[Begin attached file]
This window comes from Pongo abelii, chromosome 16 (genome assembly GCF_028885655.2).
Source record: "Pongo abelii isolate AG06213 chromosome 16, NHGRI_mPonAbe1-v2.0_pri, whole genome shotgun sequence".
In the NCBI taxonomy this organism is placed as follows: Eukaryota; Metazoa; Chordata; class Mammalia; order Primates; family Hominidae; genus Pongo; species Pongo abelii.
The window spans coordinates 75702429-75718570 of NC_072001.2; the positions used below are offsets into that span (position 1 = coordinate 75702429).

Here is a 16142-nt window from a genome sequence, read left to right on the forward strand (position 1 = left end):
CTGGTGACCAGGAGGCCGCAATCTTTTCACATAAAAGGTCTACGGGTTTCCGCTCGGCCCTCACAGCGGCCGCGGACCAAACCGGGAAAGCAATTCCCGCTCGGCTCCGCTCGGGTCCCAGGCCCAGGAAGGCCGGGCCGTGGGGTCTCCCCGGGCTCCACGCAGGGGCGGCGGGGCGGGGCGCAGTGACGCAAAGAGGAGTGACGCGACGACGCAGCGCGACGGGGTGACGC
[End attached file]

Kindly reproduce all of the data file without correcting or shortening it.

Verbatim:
This window comes from Pongo abelii, chromosome 16 (genome assembly GCF_028885655.2).
Source record: "Pongo abelii isolate AG06213 chromosome 16, NHGRI_mPonAbe1-v2.0_pri, whole genome shotgun sequence".
In the NCBI taxonomy this organism is placed as follows: Eukaryota; Metazoa; Chordata; class Mammalia; order Primates; family Hominidae; genus Pongo; species Pongo abelii.
The window spans coordinates 75702429-75718570 of NC_072001.2; the positions used below are offsets into that span (position 1 = coordinate 75702429).

Here is a 16142-nt window from a genome sequence, read left to right on the forward strand (position 1 = left end):
CTGGTGACCAGGAGGCCGCAATCTTTTCACATAAAAGGTCTACGGGTTTCCGCTCGGCCCTCACAGCGGCCGCGGACCAAACCGGGAAAGCAATTCCCGCTCGGCTCCGCTCGGGTCCCAGGCCCAGGAAGGCCGGGCCGTGGGGTCTCCCCGGGCTCCACGCAGGGGCGGCGGGGCGGGGCGCAGTGACGCAAAGAGGAGTGACGCGACGACGCAGCGCGACGGGGTGACGC